And it's happening everywhere, not just the corporate world. From hospitals encouraging staff to reference their patients as "clients." to Burger King having their cashiers call out, when the bag of grease is ready "Guest number 40!" (Whooeey--I am a guest of Burger King--I feel SO important!), we are being PowerPoked in the eye. Most "learning opportunities" where I work involve someone going through a PowerPoint presentation with an LCD projector that has some horrid color-scheme that the presenter is incapable of fine-tuning. As one goes through the xerox copy they are given of the PP, the presenter reads along.

      And we used to talk about how those Communists indoctrinated people.

      In addition, we seem to be veering from Corporatist to MICist. The PR point person where I work loves to label any sort of upswing/increase as a "Surge."

      Pointless re-naming of things. I work with someone who constantly uses the bullshit/redundant phrase "Moving forward..."

  •  I have ... a headset. That's how many (6+ / 0-)

    conference calls I'm in. Probably 3 or 4 per day.

    With Livemeeting and Webex so we can watch exciting Powerpoint presentations.

    OTOH, it beats flying to Houston in the summer.

    Economics is a social *science*. Can we base future economic decisions on math?

    by blue aardvark on Wed Dec 19, 2012 at 09:53:18 AM PST

  •  Thus solidifying my resolve to quit n/t (4+ / 0-)
  •  I got laid off 6 weeks ago. (6+ / 0-)

    It's scary being unemployed, but I have a little rainy-day fund and that place was slowly killing me.

    It wasn't a big corporation, but the CEO was a Stanford MBA who would hold 4-hour meetings over who signed what form and not give a moment's thought about increasing sales, which is what we needed since there was hardly any work.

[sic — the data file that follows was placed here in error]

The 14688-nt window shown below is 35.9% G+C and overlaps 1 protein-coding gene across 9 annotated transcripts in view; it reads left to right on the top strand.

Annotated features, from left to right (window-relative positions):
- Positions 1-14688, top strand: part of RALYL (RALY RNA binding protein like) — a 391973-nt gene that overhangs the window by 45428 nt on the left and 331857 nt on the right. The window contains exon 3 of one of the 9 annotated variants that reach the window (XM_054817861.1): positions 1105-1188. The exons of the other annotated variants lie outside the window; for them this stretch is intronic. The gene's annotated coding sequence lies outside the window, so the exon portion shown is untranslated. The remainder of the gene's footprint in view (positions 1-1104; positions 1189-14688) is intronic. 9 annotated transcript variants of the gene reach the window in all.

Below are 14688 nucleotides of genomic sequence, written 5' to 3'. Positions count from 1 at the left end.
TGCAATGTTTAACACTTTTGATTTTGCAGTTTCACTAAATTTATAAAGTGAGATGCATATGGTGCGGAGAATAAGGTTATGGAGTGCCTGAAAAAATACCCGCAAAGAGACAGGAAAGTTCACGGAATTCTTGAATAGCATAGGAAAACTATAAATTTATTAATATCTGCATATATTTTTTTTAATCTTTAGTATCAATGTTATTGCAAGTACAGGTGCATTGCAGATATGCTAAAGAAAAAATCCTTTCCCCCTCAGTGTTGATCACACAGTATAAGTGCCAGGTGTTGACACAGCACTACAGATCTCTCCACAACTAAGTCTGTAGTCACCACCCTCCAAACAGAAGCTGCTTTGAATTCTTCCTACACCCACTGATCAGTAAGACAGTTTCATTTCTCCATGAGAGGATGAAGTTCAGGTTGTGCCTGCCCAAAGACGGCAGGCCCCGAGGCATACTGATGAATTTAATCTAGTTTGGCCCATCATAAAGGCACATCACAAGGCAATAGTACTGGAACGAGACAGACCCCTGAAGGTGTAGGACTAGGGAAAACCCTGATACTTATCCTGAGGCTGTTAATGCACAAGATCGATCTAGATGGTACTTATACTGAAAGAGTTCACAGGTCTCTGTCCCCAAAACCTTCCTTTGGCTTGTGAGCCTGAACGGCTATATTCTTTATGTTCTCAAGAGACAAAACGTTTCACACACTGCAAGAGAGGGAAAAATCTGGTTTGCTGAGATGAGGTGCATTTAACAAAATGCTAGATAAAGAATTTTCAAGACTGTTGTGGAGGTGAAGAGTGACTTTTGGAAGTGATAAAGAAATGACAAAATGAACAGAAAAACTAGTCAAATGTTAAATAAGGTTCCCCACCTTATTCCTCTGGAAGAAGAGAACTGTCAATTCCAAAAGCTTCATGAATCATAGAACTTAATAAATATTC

They have an ad on Craigslist for yet another manager. I give them 18 months.

    •  I left a job in the 1980's (4+ / 0-)
      Recommended by:
      jck, FindingMyVoice, mrkvica, Dr Stankus

      where I was managing a small office, working 70+ hours a week, and completely burning myself out. My boss went through three other managers for my position in 18 months after I left. You would think that a level of turnover like that would invite some scrutiny. Instead, he was promoted to senior VP. Sometimes those facts help you get over your sense of separation, whether your departure is voluntary or involuntary. Good luck in finding a situation where your talents are appreciated. It can happen!

      Those who do not understand history are condemned to repeat it... in summer school.

      by cassandracarolina on Wed Dec 19, 2012 at 10:15:14 AM PST

      [ Parent ]

  •  This is a game a few of us used to play.... (4+ / 0-)
    Recommended by:
    unclebucky, mrkvica, lirtydies, FrankSpoke

    back when I was gainfully employed and had a "career".  We would just crack up.  Try it, if you are still employed, it will really help the time go by faster.

    "A weed is a plant whose virtues have not yet been discovered." Ralph Waldo Emerson

    by Yo Bubba on Wed Dec 19, 2012 at 10:06:32 AM PST

  •  Our head HR guy is nicknamed (8+ / 0-)